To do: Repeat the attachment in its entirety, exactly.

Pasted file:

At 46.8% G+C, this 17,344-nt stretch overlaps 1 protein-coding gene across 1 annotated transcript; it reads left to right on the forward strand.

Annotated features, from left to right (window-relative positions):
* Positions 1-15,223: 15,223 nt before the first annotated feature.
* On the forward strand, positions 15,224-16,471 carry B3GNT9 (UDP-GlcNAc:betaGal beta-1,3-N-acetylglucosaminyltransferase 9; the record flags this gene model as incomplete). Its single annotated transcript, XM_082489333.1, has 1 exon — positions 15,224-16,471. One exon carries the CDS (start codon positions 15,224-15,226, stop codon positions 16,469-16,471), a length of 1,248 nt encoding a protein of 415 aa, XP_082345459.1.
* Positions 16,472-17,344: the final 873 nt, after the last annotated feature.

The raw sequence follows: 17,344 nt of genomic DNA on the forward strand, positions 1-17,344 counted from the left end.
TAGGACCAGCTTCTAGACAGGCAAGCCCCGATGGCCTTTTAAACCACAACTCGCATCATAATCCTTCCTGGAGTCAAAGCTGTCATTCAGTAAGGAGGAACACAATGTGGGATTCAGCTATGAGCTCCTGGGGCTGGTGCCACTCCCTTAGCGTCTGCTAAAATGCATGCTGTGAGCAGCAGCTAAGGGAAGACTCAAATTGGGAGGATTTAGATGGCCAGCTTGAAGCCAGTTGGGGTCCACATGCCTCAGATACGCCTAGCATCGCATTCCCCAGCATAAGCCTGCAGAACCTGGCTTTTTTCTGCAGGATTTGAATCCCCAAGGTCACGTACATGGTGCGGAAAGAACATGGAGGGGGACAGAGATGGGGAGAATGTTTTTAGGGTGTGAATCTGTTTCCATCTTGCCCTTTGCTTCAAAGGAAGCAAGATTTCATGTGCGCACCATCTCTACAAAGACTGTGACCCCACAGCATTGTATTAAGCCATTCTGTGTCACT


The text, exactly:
At 46.8% G+C, this 17,344-nt stretch overlaps 1 protein-coding gene across 1 annotated transcript; it reads left to right on the forward strand.

Annotated features, from left to right (window-relative positions):
* Positions 1-15,223: 15,223 nt before the first annotated feature.
* On the forward strand, positions 15,224-16,471 carry B3GNT9 (UDP-GlcNAc:betaGal beta-1,3-N-acetylglucosaminyltransferase 9; the record flags this gene model as incomplete). Its single annotated transcript, XM_082489333.1, has 1 exon — positions 15,224-16,471. One exon carries the CDS (start codon positions 15,224-15,226, stop codon positions 16,469-16,471), a length of 1,248 nt encoding a protein of 415 aa, XP_082345459.1.
* Positions 16,472-17,344: the final 873 nt, after the last annotated feature.

The raw sequence follows: 17,344 nt of genomic DNA on the forward strand, positions 1-17,344 counted from the left end.
TAGGACCAGCTTCTAGACAGGCAAGCCCCGATGGCCTTTTAAACCACAACTCGCATCATAATCCTTCCTGGAGTCAAAGCTGTCATTCAGTAAGGAGGAACACAATGTGGGATTCAGCTATGAGCTCCTGGGGCTGGTGCCACTCCCTTAGCGTCTGCTAAAATGCATGCTGTGAGCAGCAGCTAAGGGAAGACTCAAATTGGGAGGATTTAGATGGCCAGCTTGAAGCCAGTTGGGGTCCACATGCCTCAGATACGCCTAGCATCGCATTCCCCAGCATAAGCCTGCAGAACCTGGCTTTTTTCTGCAGGATTTGAATCCCCAAGGTCACGTACATGGTGCGGAAAGAACATGGAGGGGGACAGAGATGGGGAGAATGTTTTTAGGGTGTGAATCTGTTTCCATCTTGCCCTTTGCTTCAAAGGAAGCAAGATTTCATGTGCGCACCATCTCTACAAAGACTGTGACCCCACAGCATTGTATTAAGCCATTCTGTGTCACT